Azure AD Authentication with Azure SQL, Entity Framework and Dependency Injection

Azure AD Authentication with Azure SQL, Entity Framework and Dependency Injection

The goal of this blog post is to showcase how to use Azure Active Directory Authentication with a SQL Database and consume that from a Web App with Entity Framework.

Note: AdventureWorks2012 Database will be used.

What we are implementing in this blog post is the following configuration:

Azure Active Directory and SQL Server Setup

As a first step, you need to allow the AAD Authentication in your Azure SQL Server. To do that, you just need to add an Active Directory Admin.

Once this is done, you need to create an Azure Active Directory Application that will be used by the Web Application to connect to the SQL Database. This AAD Application can be seen like a service account.

Navigate to the AAD Blade and create an AAD application.

For simplicity, we will use the client secret to do the authentication and not a certificate. Certificate is recommended for production environment.

When the AAD Application is created, the next step is to allow it to access to SQL as an Azure AD user. To do that we need to add it as an External User in SQL: this is exactly the same as adding a classic AD Account in an On Premise SQL Server:

As you can see, once the command line is executed, the ADKApp appears under Users menu.

Then, you must grant some privileges to this new user:

GRANT SELECT TO ADKApp

You are now ready to consume the SQL from the Web App using AAD Authentication. Let’s see the code of the App.

Implement the App to connect to SQL using AAD

From Visual Studio, Create a MVC Web Application in the Cloud Section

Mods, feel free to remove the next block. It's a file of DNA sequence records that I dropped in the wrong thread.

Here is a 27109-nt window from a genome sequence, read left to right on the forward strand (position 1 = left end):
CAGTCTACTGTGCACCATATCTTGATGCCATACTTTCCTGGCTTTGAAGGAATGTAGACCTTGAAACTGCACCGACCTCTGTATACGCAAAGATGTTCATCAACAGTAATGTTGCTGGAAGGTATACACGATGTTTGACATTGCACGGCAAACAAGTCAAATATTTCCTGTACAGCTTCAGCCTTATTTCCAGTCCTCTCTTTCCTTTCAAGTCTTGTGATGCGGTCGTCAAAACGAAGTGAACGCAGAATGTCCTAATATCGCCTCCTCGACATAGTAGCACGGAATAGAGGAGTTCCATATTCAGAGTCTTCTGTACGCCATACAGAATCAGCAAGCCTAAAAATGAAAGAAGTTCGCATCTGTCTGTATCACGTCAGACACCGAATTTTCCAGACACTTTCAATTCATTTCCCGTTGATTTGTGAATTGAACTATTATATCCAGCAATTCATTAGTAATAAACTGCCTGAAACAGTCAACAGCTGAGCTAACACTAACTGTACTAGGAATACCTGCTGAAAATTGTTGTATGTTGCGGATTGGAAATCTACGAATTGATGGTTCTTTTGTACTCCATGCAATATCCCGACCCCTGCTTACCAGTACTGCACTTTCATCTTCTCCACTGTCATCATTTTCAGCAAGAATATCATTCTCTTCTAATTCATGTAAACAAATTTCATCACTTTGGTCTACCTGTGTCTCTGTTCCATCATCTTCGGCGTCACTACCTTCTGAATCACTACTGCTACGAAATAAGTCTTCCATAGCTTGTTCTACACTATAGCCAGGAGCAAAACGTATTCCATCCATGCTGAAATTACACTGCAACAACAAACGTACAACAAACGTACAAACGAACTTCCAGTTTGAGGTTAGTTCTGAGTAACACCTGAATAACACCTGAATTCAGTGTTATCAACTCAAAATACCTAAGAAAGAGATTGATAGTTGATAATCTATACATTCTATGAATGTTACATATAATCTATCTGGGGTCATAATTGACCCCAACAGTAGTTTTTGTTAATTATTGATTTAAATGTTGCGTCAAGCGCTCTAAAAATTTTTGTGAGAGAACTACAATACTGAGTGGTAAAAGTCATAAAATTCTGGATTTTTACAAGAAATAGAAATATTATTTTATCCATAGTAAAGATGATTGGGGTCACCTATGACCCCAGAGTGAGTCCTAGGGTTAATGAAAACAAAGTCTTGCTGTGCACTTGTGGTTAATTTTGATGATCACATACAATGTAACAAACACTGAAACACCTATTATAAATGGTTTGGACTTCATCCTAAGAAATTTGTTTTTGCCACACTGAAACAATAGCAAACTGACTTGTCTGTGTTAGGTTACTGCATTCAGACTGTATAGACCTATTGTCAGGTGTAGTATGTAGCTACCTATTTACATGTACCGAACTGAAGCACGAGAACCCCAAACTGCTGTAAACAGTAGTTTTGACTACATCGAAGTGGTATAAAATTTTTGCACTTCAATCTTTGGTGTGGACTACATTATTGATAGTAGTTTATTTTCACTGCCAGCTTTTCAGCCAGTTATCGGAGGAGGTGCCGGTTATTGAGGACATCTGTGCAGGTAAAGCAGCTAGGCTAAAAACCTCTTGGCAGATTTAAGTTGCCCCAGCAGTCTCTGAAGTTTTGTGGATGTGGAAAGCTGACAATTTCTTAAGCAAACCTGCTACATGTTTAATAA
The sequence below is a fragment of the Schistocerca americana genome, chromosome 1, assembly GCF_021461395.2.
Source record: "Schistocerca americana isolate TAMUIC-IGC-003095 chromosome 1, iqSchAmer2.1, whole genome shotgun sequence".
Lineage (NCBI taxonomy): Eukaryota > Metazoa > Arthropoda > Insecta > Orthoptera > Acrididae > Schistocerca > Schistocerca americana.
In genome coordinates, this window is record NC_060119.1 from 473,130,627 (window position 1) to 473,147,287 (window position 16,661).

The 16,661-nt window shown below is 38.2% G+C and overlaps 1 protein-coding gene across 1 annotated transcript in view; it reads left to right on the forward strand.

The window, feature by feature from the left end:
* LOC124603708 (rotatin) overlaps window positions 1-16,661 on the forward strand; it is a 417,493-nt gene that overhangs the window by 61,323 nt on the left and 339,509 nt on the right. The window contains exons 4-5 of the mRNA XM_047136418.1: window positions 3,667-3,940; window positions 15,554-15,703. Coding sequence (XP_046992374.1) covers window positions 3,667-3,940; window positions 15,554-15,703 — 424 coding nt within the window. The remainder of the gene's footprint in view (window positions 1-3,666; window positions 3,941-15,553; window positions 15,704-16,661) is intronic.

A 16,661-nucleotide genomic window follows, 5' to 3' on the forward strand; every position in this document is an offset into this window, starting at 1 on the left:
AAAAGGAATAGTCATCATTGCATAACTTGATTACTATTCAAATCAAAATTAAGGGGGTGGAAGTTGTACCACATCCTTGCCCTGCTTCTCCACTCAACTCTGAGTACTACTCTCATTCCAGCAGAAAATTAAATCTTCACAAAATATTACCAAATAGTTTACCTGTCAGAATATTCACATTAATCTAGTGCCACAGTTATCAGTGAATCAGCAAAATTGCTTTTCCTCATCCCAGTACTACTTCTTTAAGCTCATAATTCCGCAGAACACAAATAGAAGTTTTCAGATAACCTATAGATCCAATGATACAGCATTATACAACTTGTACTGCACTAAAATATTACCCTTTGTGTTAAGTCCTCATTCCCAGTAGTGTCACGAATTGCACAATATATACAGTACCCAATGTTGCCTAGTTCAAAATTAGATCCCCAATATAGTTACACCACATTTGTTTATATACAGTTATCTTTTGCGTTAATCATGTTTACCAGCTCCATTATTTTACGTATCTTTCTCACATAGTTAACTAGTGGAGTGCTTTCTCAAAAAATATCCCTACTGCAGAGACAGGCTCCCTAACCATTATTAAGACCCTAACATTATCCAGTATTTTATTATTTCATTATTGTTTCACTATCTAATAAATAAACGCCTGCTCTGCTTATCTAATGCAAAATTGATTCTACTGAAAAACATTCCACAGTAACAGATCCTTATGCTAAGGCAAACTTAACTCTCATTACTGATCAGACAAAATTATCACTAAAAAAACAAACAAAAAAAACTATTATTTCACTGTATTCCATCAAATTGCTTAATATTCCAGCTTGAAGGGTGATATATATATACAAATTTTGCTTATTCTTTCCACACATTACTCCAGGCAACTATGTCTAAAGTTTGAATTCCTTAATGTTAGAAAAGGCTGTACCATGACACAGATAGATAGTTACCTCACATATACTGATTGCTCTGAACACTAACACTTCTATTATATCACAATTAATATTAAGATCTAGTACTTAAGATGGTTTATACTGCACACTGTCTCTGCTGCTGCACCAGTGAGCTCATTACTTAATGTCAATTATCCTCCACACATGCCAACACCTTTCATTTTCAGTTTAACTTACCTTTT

Install Azure Active Directory nuggets packages as this is required to get the token to authentication to AAD.

Add a new Controller Named Home and enter the following code (cf. comments for the details of what the code is doing) :

public class HomeController : Controller

{
public List<string> products { get; set; }

public async Task<ActionResult> Index()

{
//Create connection

SqlConnectionStringBuilder builder = new
SqlConnectionStringBuilder();

builder[“Data Source”] = “adkserver.database.windows.net”;

builder[“Initial Catalog”] = “AdventureWorks2012”;

builder[“Connect Timeout”] = 30;

//Get Token from AAD. This is where the authentication of the ADKApp happens with AAD. Cf bellow for the code of this method

string accessToken = await
TokenFactory.GetAccessToken();

if (accessToken == null)

{

Console.WriteLine(“Fail to acquire the token to the database.”);

}

products = new List<string>();


using (SqlConnection connection = new SqlConnection(builder.ConnectionString))

{

SqlCommand cmd = new
SqlCommand();

cmd.CommandText = “SELECT Name FROM HumanResources.Department”;

cmd.CommandType = CommandType.Text;

cmd.Connection = connection;


//Set the access token in the connection string


//This is where the magic happen : we provide the Access Token returned by AAD to send to Azure SQL that will ensure that this token is valid

connection.AccessToken = accessToken;

connection.Open();


SqlDataReader reader = cmd.ExecuteReader();


// Data is accessible through the DataReader object here.


while (reader.Read())

{

products.Add(reader[0].ToString());

}

connection.Close();

}


return View(this);

}

}

The code to retrieve the token from AAD (Step 2 and 3 in the global diagram) is as follow:

authContext = new AuthenticationContext(authority);

clientCred = new ClientCredential(clientId, key);

AcquireToken().Wait();

return token;

where clientID and key are from the ADKApp in AAD and authority is the AAD Tenant where the authentication happens.

Use Entity Framework

What we did until now is standard AAD Authentication with SQL and we will now have a look on how to implement that using Entity Framework (EF).

When you use EF, the main concept is a context that is used to access the data in the database.

Here is a simple EF Context that contains only a Table with Addresses:

public class ADKContext : DbContext

{


public IDbSet<Address> Addresses { get; set; }